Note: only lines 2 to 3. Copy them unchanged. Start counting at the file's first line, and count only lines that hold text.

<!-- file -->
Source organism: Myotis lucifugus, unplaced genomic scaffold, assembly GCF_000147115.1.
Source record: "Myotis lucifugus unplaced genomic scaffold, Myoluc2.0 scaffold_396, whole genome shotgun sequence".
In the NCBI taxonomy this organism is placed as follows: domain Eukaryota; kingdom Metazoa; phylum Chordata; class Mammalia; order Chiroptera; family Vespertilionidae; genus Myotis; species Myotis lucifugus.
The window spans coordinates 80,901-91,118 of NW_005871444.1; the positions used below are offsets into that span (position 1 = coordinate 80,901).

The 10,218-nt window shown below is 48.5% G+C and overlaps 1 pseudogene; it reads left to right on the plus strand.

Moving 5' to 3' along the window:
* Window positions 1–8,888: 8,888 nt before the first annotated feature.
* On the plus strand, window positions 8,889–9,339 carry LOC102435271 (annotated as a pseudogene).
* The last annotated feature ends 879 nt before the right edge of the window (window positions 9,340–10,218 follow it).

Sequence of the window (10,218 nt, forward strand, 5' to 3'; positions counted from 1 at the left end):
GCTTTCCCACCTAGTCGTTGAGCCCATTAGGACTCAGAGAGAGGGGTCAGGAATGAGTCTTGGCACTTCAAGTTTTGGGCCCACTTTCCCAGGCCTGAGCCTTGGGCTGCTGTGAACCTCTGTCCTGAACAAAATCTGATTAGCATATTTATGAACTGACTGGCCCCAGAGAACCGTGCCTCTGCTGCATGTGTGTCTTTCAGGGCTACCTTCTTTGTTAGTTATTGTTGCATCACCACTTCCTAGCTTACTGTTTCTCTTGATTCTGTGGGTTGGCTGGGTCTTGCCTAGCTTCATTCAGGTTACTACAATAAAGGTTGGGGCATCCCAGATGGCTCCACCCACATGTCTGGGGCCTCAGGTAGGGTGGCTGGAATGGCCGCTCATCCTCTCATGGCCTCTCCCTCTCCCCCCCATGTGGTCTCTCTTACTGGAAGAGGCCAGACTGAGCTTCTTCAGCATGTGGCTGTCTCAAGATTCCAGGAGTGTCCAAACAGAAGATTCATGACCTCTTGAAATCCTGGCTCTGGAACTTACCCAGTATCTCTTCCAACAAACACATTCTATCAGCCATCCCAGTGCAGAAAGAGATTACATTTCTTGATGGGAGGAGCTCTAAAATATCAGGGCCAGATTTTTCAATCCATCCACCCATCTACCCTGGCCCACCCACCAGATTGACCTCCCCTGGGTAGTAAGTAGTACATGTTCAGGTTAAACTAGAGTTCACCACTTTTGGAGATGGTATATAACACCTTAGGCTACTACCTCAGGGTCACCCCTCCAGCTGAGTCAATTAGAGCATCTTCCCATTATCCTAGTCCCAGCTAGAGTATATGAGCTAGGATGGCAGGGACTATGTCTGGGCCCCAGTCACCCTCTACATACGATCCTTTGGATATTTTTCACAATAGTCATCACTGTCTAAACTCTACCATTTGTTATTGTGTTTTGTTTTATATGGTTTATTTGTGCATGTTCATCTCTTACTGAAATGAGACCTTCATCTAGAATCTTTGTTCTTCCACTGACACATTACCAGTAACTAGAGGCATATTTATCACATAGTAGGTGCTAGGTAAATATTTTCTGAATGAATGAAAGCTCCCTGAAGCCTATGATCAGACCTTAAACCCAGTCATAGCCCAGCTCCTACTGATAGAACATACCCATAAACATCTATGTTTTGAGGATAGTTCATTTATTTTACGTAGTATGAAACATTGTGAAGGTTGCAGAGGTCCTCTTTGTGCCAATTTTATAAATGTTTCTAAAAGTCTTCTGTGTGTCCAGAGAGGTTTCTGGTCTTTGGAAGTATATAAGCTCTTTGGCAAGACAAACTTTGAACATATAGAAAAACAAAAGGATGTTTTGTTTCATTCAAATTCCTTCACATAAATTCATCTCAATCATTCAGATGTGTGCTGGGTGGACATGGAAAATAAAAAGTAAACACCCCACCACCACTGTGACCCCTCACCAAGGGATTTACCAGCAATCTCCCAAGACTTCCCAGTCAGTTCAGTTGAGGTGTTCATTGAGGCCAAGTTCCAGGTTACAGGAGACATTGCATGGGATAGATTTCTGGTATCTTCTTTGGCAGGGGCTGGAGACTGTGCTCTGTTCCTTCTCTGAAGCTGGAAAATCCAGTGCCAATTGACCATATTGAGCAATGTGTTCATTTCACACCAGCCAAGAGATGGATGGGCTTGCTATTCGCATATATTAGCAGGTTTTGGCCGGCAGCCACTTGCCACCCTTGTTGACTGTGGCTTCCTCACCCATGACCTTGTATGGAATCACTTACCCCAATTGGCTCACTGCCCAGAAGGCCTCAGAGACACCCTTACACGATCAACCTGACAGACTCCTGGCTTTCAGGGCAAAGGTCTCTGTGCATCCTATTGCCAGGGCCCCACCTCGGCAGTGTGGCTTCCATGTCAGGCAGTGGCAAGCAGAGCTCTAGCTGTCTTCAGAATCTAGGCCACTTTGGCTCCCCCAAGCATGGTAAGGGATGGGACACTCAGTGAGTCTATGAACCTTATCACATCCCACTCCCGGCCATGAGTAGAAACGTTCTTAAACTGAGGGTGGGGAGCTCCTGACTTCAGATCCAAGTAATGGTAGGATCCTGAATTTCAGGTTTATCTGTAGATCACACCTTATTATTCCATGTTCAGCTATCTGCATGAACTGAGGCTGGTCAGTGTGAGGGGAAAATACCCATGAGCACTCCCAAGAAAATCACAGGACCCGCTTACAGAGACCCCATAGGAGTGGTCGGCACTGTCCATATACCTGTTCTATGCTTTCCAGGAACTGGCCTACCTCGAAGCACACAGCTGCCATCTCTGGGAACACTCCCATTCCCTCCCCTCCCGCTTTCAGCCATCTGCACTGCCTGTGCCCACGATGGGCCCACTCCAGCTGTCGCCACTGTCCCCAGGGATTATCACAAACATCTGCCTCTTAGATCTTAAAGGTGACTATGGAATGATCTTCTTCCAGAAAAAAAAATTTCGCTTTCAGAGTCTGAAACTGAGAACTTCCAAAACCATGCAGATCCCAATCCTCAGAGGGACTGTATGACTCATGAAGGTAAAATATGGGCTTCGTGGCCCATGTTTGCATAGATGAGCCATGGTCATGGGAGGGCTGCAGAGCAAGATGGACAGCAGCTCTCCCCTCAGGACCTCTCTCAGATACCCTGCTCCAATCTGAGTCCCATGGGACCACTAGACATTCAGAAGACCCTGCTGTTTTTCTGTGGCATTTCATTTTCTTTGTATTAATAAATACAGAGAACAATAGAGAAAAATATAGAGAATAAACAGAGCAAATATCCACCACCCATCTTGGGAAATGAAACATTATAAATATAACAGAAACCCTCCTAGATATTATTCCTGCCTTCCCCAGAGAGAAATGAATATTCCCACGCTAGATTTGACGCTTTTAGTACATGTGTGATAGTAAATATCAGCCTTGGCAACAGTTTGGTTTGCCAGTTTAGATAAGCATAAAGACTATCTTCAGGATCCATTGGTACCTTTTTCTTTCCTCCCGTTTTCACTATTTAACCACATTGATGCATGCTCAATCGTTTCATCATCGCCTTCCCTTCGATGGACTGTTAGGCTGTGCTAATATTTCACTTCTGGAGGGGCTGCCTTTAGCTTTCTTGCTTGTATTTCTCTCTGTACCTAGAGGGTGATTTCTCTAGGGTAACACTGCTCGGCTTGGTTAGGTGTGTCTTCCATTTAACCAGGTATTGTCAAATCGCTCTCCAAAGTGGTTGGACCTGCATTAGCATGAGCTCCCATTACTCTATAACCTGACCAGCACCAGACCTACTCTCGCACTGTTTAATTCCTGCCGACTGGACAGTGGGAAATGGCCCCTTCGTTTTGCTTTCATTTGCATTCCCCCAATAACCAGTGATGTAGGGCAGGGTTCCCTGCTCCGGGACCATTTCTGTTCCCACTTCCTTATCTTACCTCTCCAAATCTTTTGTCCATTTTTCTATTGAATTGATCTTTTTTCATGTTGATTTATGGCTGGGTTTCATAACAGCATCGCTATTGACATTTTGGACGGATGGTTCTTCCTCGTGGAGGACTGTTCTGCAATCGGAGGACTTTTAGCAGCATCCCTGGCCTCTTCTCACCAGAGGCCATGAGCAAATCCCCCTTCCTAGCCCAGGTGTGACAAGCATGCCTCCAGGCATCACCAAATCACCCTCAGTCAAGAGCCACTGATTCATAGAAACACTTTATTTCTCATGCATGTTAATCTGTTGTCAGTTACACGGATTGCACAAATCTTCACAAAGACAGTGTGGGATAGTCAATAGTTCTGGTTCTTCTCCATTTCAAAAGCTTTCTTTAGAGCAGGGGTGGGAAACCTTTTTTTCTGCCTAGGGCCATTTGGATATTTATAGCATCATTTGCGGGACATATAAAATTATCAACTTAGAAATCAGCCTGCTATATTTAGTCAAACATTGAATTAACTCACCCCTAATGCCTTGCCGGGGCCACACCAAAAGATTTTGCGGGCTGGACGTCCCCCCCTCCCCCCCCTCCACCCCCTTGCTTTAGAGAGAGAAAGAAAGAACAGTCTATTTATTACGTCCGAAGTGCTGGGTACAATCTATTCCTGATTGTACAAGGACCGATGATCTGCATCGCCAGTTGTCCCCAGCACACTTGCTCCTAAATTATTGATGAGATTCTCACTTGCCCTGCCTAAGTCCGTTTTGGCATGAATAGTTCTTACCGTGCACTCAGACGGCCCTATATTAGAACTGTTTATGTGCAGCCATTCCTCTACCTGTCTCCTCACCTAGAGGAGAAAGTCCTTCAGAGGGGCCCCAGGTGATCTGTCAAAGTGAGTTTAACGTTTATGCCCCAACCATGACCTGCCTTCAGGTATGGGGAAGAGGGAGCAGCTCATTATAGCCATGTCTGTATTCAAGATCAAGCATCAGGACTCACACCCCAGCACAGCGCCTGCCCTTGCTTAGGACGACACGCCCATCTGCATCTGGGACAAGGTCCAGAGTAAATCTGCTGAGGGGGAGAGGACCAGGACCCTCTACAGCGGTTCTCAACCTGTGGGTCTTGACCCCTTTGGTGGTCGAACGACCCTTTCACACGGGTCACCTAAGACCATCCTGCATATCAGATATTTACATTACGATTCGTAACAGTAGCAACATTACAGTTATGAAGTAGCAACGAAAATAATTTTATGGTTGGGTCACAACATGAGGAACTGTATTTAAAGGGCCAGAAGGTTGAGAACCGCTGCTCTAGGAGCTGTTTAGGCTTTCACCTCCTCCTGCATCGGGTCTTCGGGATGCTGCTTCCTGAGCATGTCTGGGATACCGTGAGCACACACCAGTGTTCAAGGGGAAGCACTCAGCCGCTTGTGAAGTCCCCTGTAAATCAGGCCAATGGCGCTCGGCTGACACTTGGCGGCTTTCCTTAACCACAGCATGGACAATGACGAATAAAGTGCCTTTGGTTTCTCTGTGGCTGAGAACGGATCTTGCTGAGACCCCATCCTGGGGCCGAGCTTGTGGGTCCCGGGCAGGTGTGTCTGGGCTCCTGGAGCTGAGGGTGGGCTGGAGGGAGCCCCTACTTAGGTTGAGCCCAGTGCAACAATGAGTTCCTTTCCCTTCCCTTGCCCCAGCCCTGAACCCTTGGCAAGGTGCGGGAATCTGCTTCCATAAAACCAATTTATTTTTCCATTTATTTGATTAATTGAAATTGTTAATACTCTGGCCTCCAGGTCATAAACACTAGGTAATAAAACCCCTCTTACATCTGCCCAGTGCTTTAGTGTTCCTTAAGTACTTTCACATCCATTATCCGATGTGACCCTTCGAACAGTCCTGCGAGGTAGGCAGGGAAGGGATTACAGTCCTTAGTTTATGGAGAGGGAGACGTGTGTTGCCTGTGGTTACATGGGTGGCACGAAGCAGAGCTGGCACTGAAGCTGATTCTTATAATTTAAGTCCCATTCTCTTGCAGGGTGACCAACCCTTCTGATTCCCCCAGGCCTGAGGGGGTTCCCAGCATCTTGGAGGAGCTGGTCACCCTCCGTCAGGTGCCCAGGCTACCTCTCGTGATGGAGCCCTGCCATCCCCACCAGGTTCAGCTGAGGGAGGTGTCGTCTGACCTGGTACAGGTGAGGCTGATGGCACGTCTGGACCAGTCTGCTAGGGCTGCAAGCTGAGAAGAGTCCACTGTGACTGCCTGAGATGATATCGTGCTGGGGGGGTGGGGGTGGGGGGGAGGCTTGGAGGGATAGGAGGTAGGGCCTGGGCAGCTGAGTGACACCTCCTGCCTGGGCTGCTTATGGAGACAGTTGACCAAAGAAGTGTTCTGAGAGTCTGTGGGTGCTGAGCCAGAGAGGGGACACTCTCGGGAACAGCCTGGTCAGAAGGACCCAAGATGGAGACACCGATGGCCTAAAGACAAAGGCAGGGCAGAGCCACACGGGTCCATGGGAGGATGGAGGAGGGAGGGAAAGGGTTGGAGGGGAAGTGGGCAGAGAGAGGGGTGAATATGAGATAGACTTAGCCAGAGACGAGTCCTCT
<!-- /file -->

Source record: "Myotis lucifugus unplaced genomic scaffold, Myoluc2.0 scaffold_396, whole genome shotgun sequence".
In the NCBI taxonomy this organism is placed as follows: domain Eukaryota; kingdom Metazoa; phylum Chordata; class Mammalia; order Chiroptera; family Vespertilionidae; genus Myotis; species Myotis lucifugus.